Rinse the turkey parts and put them into doubled 2 1/2 gallon-sized resealable plastic bags (or a large stockpot). Add the salt, honey, garlic, bay leaves, thyme, whole sprigs sage, peppercorns, allspice, and celery leaves. Then add enough cold water to cover the turkey -- about 3 quarts should do it. Press out the air, close the bags, and place them in a large bowl or other container in case they leak. Refrigerate at least 6 hours or overnight.

Preheat the oven to 425 degrees F. Remove the turkey parts from the brine and pat them dry on paper towels. Place the parts on racks in 2 medium roasting pans, skin side up (the more space there is around the parts -- i.e. the less crowded the pans -- the better the turkey will brown.) Scatter the remaining sage leaves all over and then spoon the melted butter over. Put the pans in the oven and roast about 30 minutes or until the turkey is starting to brown nicely. Turn down the heat to 400 F. Rotate the roasting pans (things towards the back of the oven tend to cook faster than towards the front). If the stuff on the bottom of the pans is beginning to get too brown, add about 1 cup water to each pan. (You will definitely need to add water either now or some time later, or the brown bits in the pan will burn, and you won't be able to use them to make the gravy.)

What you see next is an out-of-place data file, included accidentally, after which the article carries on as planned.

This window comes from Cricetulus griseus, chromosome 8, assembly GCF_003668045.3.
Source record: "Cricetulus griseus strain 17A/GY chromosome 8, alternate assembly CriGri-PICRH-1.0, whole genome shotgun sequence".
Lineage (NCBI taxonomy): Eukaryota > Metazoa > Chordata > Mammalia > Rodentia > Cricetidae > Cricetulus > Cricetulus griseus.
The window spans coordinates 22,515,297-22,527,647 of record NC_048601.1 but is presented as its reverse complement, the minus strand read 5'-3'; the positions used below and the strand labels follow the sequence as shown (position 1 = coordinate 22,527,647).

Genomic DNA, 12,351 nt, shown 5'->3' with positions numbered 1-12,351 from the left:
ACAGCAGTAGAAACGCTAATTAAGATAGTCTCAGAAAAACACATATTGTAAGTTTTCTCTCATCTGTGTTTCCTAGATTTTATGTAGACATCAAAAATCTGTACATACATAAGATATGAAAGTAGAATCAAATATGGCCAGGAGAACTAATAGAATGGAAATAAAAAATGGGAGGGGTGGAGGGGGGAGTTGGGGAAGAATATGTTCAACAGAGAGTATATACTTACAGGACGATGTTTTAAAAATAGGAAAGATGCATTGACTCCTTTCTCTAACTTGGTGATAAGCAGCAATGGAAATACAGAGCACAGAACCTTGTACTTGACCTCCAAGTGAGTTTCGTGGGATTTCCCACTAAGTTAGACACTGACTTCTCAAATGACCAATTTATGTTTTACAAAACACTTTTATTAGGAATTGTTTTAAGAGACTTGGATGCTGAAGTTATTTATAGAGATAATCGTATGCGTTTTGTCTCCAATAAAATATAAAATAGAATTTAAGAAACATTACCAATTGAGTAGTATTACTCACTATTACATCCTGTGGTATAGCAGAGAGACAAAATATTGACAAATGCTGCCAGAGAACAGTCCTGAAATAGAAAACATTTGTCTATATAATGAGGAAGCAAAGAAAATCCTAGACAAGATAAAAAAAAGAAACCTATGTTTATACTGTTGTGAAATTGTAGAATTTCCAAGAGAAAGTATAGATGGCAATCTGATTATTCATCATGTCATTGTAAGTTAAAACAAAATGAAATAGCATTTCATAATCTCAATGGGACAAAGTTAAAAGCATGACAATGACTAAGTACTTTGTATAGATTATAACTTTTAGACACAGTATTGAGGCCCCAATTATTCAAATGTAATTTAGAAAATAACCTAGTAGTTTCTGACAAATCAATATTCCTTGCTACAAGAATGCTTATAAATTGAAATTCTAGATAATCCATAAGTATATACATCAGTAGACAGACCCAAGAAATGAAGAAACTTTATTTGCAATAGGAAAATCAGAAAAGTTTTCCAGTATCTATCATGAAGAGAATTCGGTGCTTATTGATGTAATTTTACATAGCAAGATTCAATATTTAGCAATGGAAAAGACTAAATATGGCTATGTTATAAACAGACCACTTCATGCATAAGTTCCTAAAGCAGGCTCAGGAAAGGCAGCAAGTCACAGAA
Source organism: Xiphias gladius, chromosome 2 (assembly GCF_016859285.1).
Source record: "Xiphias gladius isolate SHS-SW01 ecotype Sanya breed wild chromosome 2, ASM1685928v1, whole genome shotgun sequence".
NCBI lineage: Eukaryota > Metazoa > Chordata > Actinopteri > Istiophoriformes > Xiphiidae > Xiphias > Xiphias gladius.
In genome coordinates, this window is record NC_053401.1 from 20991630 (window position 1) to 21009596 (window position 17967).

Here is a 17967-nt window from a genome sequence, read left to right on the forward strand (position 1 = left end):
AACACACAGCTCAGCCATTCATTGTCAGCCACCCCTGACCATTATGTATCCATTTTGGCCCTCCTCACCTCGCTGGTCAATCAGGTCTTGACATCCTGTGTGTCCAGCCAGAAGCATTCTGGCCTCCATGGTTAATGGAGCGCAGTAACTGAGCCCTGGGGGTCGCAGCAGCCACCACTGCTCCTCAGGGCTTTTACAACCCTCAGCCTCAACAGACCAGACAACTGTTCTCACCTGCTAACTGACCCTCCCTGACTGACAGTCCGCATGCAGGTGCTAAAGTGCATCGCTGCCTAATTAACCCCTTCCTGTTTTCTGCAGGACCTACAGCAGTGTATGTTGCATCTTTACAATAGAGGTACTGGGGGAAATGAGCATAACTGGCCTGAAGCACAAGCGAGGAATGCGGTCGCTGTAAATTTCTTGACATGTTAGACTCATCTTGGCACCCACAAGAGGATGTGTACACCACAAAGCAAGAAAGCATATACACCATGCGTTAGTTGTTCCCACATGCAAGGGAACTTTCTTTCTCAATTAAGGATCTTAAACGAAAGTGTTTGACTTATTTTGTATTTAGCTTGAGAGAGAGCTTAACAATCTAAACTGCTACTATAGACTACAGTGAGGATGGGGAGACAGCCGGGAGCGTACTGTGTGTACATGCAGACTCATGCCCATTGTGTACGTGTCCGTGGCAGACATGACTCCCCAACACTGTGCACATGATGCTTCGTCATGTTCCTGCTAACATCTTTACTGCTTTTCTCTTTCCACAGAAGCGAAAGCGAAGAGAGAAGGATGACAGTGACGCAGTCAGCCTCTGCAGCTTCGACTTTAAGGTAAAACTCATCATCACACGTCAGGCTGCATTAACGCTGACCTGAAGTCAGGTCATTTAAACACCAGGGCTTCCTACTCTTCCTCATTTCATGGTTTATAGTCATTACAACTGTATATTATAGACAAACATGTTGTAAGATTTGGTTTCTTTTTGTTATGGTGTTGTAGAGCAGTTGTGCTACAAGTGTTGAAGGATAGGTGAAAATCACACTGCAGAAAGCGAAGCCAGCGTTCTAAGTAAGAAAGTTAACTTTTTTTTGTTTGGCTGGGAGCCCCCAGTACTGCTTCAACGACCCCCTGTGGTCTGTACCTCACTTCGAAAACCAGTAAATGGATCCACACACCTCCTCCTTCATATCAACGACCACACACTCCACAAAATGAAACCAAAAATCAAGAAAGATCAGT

Roast until the turkey registers 160 to 165 F on an instant-read thermometer; legs and thighs will need 50 to 60 minutes total; a 5 1/2 pound breast will take about 1 hour total; a 6 1/2 pound breast about 1 hour 15 minutes. (Turkey dark meat is very forgiving so it's not a big deal if it overcooks by a few minutes.) Remove both pans from the oven. Remove the turkey to a platter and cover loosely to keep warm while you make the gravy.